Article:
Another aspect of the invention is an ultrasound thermal therapy system with a an ultrasound heating assembly located along the distal end portion of a delivery member. The ultrasound heating assembly has a curvilinear ultrasound transducer having a concave surface with a radius of curvature around a reference axis that is transverse to the longitudinal axis of the distal end portion.
The invention according to another mode is a method for invasively treating a medical condition associated with a skeletal joint within a body of an animal. This method includes delivering a therapeutic level of ultrasound energy to a region of tissue associated with the joint from a location within the body of the patient.
Another aspect of the invention is a method for treating a medical condition associated with a skeletal joint within a body by delivering sufficient energy to a region of tissue associated with the skeletal joint that is sufficient to necrose nociceptive nerve fibers or inflammatory cells in such tissue region without substantially affecting collagenous structures associated with the skeletal joint.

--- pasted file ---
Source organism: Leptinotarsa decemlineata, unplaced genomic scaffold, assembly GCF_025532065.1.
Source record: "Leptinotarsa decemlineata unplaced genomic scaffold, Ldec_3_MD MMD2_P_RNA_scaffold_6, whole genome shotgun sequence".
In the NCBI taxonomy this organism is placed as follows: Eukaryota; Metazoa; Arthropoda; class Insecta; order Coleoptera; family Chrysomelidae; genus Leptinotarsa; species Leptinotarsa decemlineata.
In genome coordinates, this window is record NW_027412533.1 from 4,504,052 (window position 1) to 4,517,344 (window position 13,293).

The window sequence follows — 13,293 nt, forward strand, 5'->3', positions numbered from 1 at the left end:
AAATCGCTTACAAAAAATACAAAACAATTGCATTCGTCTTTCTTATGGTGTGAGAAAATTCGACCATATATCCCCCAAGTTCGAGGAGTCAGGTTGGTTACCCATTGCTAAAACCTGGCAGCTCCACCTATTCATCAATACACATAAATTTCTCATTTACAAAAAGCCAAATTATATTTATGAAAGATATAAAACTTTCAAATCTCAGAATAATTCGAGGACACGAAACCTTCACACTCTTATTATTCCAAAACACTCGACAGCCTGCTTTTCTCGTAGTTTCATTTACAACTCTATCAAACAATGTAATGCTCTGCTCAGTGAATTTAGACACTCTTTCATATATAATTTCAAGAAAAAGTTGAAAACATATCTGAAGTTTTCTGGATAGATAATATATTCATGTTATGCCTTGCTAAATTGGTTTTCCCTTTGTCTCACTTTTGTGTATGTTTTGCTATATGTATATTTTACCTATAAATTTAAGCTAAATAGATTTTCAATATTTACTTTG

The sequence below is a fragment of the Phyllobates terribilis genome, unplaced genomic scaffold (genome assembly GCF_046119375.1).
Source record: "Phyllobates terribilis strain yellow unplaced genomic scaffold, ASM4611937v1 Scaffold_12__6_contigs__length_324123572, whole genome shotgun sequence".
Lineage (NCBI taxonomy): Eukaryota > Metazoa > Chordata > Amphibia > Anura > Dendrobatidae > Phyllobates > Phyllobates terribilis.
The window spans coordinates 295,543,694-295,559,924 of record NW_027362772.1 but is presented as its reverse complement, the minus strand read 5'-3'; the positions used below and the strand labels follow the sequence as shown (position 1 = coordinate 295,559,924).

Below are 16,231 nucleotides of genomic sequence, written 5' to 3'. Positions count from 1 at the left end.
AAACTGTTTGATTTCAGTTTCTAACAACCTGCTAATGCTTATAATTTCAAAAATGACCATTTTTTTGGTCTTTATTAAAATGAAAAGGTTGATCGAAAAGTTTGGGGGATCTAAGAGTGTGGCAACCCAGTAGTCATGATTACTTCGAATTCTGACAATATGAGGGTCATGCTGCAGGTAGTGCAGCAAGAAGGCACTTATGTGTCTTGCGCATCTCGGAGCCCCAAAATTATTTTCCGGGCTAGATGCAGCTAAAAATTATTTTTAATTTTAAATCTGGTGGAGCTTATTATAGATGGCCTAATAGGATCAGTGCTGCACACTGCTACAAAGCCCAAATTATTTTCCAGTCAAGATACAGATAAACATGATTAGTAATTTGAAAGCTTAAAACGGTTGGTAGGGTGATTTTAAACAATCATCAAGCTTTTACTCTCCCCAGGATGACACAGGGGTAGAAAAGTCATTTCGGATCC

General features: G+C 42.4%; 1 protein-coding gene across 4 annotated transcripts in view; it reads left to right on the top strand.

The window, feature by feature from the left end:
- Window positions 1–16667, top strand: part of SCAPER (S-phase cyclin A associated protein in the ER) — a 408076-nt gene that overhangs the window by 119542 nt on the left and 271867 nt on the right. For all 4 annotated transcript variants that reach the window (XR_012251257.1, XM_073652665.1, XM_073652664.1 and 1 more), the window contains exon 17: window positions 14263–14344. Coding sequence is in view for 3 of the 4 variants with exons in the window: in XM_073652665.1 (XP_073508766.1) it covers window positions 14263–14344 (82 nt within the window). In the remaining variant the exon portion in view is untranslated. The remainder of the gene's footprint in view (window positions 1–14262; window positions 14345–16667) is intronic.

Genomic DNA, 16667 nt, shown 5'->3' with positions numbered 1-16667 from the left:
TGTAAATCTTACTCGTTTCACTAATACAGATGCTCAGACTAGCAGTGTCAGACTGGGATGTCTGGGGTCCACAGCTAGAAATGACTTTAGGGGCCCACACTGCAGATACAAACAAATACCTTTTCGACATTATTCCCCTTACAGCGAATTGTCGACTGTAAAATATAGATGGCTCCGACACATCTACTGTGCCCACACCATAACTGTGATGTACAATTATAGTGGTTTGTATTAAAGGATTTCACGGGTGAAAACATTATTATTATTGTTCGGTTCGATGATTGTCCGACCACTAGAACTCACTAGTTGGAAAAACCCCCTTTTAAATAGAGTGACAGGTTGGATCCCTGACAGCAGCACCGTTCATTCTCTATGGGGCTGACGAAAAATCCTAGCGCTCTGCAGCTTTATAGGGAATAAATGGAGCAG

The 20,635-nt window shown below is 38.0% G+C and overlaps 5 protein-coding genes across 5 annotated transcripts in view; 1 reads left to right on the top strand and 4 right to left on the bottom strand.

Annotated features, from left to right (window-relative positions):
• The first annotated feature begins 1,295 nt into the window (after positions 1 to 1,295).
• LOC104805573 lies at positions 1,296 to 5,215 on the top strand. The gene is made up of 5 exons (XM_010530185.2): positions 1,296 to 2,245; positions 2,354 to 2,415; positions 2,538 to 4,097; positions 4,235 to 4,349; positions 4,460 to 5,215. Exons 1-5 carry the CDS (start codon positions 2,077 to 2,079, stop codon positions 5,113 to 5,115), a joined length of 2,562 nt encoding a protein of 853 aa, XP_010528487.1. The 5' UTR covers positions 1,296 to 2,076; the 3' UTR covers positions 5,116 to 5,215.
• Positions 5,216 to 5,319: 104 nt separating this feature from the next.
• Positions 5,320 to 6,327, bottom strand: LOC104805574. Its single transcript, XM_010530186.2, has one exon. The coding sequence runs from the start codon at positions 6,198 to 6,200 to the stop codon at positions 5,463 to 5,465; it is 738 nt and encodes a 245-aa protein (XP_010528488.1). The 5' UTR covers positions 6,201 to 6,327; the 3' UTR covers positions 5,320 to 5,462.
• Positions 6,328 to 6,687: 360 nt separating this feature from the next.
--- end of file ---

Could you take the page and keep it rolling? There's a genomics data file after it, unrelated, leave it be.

One mode of this aspect further includes delivering the energy into the region of tissue while the region of tissue is under mechanical stress; and heating the tissue to a temperature of up to no more than 75 degrees C.
Another mode includes heating the tissue to a temperature of up to no more than 70 degrees C.
Another aspect of the invention is a method for treating a region of tissue associated with an intervertebral disc in a body of an animal by delivering an ultrasound transducer to a location within the body such that a therapeutic level of ultrasound may be coupled from the transducer to the tissue.